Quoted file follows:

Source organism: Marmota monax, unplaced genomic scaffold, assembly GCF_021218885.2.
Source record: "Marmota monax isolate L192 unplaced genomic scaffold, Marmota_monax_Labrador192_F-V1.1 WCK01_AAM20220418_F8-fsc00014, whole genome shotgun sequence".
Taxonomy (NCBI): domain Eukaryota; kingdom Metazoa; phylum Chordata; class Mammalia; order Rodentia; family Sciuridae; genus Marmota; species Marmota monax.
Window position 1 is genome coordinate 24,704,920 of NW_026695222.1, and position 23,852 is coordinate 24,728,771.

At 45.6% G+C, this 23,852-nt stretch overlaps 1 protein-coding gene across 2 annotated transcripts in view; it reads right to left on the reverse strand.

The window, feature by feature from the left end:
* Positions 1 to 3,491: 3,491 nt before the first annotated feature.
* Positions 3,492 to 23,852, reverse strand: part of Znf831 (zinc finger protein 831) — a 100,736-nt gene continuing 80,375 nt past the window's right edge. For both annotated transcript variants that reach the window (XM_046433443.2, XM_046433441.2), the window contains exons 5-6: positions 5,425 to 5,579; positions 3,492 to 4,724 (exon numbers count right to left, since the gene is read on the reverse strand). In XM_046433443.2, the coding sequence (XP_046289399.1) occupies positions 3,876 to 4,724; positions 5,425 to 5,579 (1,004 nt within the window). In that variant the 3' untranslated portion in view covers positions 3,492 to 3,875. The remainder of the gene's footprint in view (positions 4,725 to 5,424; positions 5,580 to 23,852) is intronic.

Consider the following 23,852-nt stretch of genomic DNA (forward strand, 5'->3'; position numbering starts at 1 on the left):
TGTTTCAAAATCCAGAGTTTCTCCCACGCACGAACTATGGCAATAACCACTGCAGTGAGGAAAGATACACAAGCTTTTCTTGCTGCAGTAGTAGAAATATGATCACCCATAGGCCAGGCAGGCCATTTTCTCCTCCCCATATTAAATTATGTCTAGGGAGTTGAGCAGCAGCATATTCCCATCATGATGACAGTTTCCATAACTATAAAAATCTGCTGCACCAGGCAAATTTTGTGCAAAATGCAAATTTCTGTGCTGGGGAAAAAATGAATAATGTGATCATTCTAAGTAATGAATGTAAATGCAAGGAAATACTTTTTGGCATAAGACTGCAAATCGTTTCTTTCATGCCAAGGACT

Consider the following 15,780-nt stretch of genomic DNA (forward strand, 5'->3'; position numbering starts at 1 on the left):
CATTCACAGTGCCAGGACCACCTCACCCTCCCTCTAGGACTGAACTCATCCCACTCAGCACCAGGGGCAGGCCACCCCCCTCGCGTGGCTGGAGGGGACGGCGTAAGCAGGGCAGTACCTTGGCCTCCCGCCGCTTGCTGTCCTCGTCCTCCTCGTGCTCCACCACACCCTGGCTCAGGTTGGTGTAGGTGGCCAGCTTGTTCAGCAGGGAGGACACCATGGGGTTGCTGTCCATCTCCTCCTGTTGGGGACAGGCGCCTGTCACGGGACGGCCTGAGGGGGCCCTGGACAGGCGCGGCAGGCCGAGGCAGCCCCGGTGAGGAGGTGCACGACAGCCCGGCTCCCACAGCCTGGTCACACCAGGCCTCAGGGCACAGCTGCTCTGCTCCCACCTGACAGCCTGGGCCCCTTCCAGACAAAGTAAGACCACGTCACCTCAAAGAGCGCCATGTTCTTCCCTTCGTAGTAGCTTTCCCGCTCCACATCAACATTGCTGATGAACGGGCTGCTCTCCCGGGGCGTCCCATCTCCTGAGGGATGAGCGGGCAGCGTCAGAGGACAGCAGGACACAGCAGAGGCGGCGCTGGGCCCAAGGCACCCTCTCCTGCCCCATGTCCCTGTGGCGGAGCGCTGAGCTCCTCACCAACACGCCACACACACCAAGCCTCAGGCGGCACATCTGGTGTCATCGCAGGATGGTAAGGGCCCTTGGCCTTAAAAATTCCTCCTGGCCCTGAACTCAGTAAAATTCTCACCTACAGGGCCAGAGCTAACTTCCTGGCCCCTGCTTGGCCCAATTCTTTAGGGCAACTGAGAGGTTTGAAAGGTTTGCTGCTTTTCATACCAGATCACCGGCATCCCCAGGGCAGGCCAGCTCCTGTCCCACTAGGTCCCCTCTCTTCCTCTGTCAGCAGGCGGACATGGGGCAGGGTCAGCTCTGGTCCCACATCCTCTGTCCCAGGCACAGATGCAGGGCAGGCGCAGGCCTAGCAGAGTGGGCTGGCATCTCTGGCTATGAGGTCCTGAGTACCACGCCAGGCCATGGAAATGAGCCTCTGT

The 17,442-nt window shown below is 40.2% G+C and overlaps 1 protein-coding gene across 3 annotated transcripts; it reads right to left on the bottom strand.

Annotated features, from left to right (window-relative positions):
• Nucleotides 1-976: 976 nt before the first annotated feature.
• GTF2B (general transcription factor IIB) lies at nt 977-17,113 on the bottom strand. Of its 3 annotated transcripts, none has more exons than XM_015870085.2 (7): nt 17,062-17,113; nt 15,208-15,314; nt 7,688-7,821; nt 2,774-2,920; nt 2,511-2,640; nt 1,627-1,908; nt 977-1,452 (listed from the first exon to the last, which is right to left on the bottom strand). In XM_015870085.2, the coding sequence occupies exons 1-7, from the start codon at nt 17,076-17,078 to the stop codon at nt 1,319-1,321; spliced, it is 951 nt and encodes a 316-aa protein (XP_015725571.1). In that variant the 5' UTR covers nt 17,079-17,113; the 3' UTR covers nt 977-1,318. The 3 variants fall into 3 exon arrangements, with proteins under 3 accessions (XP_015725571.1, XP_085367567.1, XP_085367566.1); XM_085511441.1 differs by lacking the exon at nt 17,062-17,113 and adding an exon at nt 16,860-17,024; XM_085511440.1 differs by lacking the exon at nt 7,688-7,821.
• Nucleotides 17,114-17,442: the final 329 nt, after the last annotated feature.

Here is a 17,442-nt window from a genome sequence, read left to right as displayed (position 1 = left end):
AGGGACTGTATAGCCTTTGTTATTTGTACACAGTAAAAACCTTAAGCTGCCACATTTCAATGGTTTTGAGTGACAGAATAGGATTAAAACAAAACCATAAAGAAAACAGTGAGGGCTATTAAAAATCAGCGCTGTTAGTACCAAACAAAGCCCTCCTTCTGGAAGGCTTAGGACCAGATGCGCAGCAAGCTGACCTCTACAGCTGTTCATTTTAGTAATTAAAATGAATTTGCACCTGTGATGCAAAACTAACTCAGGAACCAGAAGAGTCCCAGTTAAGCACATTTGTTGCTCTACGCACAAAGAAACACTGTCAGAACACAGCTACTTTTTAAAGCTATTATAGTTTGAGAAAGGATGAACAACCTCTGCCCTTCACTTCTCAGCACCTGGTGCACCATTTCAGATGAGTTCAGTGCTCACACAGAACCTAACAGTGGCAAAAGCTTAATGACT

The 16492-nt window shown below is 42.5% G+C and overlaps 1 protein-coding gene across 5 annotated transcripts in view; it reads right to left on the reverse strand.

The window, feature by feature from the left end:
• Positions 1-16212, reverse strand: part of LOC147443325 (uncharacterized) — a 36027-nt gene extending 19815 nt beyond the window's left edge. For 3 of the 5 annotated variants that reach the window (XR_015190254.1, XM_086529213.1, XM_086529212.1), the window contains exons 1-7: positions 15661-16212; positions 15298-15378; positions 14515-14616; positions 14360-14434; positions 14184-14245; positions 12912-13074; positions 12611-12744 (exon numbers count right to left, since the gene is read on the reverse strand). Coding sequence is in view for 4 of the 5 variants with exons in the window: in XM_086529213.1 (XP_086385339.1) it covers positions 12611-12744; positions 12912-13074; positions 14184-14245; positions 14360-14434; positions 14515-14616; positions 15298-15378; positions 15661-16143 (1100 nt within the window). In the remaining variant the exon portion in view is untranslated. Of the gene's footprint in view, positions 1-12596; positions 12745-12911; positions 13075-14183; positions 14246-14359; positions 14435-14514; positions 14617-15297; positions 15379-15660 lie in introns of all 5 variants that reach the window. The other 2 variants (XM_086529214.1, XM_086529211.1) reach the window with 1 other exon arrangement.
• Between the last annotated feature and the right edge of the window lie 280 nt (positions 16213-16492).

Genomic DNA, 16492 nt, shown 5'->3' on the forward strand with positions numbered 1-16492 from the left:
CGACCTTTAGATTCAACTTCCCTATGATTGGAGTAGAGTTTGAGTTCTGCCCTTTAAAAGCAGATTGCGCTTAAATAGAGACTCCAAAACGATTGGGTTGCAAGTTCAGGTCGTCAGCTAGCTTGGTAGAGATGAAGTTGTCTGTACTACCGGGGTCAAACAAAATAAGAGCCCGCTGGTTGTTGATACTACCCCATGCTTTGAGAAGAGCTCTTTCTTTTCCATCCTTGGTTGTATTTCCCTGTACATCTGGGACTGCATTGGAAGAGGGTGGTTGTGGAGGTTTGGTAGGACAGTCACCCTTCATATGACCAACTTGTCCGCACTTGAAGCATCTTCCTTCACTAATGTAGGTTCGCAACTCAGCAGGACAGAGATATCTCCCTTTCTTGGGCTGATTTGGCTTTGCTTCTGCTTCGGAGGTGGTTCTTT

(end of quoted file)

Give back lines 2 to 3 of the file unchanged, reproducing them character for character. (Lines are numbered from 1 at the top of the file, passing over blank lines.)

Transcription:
Source record: "Marmota monax isolate L192 unplaced genomic scaffold, Marmota_monax_Labrador192_F-V1.1 WCK01_AAM20220418_F8-fsc00014, whole genome shotgun sequence".
Taxonomy (NCBI): domain Eukaryota; kingdom Metazoa; phylum Chordata; class Mammalia; order Rodentia; family Sciuridae; genus Marmota; species Marmota monax.